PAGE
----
Of course, what Paul Gilbert is most known for is his lead guitar prowess. As a lead technician, Gilbert has few peers. Paul is a tall man. His hands are large, his fingers long, and reach is ridiculous. Anything you can do on guitar, he can do better. He can do anything better than you. Yes he can. The most distinctive characteristic of Gilbert’s lead style is a ridiculous alternate picking facility that knows no bounds. In particular he is known for three note-per string, six-note repeating patterns performed at blistering speeds. Like Yngwie, Paul was an early proponent of downward pick slanting — a technique that when combined with patterns that end on an upstroke — facilitates alternate picking speed ergonomically and efficiently across strings. These concepts are THE vital key to shred guitar style — the code that video teacher Troy Grady would later crack in his famous video series. Like Yngwie, Paul was also an early arpeggio god. And while he can make them sound very Bach/Yngiwie/neo-classical as on Spaceship One and Scarified, perhaps more characteristic of Paul’s style are string-skipping arpeggios that he links together across octaves. At blistering speeds, this makes them sound more like runs than arpeggios. He also does some tapping. He so doesn’t need to. Paul’s shred style can be heard on just about every track he’s ever recorded, but a few great examples include Frenzy, Scarified, Bliss, Get Out of My Yard, and Silence Followed by a Deafening Roar. But pick any track, strap in, and hang on as he blazes through lines most of us could only dream of playing.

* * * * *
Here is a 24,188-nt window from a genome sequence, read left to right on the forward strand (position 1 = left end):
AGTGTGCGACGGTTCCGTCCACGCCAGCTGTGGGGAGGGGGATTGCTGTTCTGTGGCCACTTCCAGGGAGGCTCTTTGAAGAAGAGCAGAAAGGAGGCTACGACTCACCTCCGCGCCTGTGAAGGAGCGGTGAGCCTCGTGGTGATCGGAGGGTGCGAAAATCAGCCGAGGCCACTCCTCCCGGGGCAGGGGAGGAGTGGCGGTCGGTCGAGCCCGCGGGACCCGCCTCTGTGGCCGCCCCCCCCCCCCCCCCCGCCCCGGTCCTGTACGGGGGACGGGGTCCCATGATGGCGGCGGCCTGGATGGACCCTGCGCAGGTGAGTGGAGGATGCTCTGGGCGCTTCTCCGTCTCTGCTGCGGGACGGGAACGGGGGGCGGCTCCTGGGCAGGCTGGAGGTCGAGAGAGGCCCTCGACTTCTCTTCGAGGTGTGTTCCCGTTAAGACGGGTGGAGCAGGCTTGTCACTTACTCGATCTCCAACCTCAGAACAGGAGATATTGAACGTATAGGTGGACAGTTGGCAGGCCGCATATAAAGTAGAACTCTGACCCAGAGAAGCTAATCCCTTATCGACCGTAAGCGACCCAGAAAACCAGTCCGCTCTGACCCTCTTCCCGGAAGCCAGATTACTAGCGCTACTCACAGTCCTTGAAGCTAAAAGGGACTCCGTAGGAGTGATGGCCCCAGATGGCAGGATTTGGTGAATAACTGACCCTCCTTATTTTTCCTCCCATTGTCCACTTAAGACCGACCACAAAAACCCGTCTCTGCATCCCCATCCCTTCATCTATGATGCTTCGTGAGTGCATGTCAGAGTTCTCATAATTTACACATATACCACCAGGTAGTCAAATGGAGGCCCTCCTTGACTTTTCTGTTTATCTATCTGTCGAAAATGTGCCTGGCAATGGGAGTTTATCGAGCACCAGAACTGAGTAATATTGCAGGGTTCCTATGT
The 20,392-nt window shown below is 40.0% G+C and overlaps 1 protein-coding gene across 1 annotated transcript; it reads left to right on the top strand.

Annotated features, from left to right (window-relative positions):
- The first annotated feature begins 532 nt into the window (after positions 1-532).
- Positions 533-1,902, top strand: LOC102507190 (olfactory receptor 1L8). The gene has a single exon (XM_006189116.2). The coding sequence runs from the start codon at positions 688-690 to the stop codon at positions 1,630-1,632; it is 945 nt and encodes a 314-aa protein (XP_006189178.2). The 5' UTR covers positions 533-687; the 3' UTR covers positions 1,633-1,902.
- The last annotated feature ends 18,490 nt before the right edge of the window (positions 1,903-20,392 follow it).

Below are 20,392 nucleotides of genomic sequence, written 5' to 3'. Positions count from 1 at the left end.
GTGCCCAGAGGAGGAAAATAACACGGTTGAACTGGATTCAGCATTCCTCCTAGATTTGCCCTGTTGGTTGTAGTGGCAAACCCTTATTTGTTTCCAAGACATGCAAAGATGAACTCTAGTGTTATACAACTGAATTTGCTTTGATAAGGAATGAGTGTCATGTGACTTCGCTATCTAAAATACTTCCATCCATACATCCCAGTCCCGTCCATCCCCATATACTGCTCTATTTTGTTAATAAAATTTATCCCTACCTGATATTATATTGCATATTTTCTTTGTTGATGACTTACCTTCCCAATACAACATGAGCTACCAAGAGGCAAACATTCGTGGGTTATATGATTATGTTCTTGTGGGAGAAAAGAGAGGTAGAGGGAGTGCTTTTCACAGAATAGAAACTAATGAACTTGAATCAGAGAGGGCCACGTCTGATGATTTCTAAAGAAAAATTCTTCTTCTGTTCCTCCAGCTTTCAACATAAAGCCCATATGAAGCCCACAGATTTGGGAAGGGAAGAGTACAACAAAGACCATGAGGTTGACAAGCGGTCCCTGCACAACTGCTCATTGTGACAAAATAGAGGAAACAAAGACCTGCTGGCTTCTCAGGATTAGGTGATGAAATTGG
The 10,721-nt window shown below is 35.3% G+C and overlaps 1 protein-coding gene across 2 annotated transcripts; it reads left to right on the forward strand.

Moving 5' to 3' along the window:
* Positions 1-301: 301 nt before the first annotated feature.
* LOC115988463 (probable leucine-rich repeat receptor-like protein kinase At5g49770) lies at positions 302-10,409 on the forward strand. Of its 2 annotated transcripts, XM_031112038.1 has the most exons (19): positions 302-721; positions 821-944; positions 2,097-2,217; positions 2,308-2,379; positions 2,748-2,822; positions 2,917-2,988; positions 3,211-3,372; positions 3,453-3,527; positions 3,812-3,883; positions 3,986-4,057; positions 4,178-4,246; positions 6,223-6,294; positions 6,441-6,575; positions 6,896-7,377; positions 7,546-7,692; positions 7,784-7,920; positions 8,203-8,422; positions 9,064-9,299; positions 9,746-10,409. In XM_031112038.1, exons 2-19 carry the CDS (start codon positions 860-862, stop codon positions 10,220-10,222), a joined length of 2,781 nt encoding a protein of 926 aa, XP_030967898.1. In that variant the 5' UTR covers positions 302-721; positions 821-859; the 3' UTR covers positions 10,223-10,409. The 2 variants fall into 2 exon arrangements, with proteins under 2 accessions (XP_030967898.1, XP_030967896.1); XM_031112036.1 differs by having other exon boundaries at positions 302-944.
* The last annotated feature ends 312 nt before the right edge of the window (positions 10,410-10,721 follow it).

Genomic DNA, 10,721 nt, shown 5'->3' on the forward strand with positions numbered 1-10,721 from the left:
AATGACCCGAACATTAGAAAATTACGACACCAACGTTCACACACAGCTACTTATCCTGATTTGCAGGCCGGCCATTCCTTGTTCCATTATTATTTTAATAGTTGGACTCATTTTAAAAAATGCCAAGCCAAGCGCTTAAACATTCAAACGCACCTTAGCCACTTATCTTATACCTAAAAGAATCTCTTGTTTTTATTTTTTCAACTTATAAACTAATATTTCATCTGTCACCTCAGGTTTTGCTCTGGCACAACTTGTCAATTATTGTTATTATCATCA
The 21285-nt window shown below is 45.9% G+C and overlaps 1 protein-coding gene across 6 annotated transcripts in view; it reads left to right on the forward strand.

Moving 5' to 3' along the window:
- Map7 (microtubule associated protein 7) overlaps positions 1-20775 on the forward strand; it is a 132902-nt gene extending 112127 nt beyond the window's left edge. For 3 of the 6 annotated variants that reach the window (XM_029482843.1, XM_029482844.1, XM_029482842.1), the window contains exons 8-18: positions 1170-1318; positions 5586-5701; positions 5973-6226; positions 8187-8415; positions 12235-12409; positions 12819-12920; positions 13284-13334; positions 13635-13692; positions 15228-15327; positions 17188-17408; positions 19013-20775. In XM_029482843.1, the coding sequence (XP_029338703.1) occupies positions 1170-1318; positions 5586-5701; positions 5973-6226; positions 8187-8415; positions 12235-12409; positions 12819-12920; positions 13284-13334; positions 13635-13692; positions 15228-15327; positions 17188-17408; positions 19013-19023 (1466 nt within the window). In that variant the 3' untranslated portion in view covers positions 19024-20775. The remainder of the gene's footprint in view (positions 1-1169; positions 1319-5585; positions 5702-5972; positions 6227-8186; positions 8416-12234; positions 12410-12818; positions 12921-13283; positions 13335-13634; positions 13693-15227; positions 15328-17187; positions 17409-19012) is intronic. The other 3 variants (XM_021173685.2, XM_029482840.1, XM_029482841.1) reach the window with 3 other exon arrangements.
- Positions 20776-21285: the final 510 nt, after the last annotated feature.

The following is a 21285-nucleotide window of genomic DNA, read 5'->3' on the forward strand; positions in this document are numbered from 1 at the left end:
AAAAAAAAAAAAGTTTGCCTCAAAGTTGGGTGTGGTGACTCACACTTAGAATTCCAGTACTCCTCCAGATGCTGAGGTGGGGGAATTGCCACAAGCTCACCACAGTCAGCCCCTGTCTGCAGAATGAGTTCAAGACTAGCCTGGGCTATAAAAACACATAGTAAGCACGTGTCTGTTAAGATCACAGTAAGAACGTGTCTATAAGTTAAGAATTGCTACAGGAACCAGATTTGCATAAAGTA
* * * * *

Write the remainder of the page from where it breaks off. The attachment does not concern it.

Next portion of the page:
Gilbert’s finger vibrato is quick to medium. Not particularly distinctive. Though his intonation is of course, perfect.
- Street Lethal - V V V
- Second Heat - V V Vv
- Mr Big - V V V V
- Lean Into It - V V V V
- Burning Organ - V V V V V
- Spaceship One - V V V Vv
- Vibrato - V V V Vv
- I Can Destroy - V V V V V
Profile by Amy Douglas. Copyright DRG ©2018 All rights reserved.